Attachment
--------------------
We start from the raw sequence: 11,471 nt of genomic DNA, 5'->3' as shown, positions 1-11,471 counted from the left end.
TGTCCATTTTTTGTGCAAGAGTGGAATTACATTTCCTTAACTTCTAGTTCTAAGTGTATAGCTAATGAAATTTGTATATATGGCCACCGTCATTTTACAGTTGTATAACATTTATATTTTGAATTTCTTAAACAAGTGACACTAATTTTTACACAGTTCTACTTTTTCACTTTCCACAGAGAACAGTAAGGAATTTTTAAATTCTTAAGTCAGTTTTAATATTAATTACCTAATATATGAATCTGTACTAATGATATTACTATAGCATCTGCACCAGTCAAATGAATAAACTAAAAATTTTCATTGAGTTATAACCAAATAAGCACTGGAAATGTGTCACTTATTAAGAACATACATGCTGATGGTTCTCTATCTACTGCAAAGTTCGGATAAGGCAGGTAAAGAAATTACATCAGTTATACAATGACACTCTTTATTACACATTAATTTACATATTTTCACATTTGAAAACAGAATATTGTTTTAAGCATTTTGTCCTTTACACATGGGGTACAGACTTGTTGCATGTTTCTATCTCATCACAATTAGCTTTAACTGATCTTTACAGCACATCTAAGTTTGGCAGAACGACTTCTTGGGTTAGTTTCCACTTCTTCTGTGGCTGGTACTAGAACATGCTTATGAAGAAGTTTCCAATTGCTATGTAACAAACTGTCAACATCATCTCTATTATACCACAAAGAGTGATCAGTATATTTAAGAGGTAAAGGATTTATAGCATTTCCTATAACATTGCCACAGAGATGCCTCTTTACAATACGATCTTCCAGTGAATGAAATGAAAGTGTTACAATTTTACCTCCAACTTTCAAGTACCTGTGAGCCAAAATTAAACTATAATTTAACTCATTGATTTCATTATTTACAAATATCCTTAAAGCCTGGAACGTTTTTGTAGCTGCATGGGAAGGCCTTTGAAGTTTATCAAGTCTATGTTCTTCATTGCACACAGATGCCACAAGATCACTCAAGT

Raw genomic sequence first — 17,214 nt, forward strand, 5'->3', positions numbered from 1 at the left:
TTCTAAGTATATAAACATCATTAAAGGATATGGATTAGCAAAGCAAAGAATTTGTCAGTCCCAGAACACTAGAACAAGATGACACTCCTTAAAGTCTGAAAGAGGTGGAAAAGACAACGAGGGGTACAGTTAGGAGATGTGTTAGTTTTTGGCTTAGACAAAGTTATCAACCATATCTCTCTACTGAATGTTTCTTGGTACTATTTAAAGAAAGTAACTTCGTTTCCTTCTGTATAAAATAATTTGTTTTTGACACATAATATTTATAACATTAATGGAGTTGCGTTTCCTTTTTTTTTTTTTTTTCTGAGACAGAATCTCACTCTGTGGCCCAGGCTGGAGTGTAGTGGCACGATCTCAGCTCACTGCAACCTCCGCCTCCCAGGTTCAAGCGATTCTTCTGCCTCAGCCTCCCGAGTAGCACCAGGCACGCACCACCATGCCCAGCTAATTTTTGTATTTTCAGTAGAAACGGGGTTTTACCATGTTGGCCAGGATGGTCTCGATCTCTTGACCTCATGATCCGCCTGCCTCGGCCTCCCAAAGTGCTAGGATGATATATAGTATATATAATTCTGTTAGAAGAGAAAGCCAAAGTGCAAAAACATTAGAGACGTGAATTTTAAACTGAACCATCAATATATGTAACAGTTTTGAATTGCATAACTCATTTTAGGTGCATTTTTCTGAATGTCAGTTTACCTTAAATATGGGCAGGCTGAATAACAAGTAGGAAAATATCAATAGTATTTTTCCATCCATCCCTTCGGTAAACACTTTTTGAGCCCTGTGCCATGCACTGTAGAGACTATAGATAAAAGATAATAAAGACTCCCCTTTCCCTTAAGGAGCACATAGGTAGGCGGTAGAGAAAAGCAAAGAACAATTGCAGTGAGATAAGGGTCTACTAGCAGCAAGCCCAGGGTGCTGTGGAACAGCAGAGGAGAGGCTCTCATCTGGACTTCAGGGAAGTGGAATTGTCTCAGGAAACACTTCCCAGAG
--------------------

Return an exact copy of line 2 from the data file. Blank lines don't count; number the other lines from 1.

TGTCCATTTTTTGTGCAAGAGTGGAATTACATTTCCTTAACTTCTAGTTCTAAGTGTATAGCTAATGAAATTTGTATATATGGCCACCGTCATTTTACAGTTGTATAACATTTATATTTTGAATTTCTTAAACAAGTGACACTAATTTTTACACAGTTCTACTTTTTCACTTTCCACAGAGAACAGTAAGGAATTTTTAAATTCTTAAGTCAGTTTTAATATTAATTACCTAATATATGAATCTGTACTAATGATATTACTATAGCATCTGCACCAGTCAAATGAATAAACTAAAAATTTTCATTGAGTTATAACCAAATAAGCACTGGAAATGTGTCACTTATTAAGAACATACATGCTGATGGTTCTCTATCTACTGCAAAGTTCGGATAAGGCAGGTAAAGAAATTACATCAGTTATACAATGACACTCTTTATTACACATTAATTTACATATTTTCACATTTGAAAACAGAATATTGTTTTAAGCATTTTGTCCTTTACACATGGGGTACAGACTTGTTGCATGTTTCTATCTCATCACAATTAGCTTTAACTGATCTTTACAGCACATCTAAGTTTGGCAGAACGACTTCTTGGGTTAGTTTCCACTTCTTCTGTGGCTGGTACTAGAACATGCTTATGAAGAAGTTTCCAATTGCTATGTAACAAACTGTCAACATCATCTCTATTATACCACAAAGAGTGATCAGTATATTTAAGAGGTAAAGGATTTATAGCATTTCCTATAACATTGCCACAGAGATGCCTCTTTACAATACGATCTTCCAGTGAATGAAATGAAAGTGTTACAATTTTACCTCCAACTTTCAAGTACCTGTGAGCCAAAATTAAACTATAATTTAACTCATTGATTTCATTATTTACAAATATCCTTAAAGCCTGGAACGTTTTTGTAGCTGCATGGGAAGGCCTTTGAAGTTTATCAAGTCTATGTTCTTCATTGCACACAGATGCCACAAGATCACTCAAGT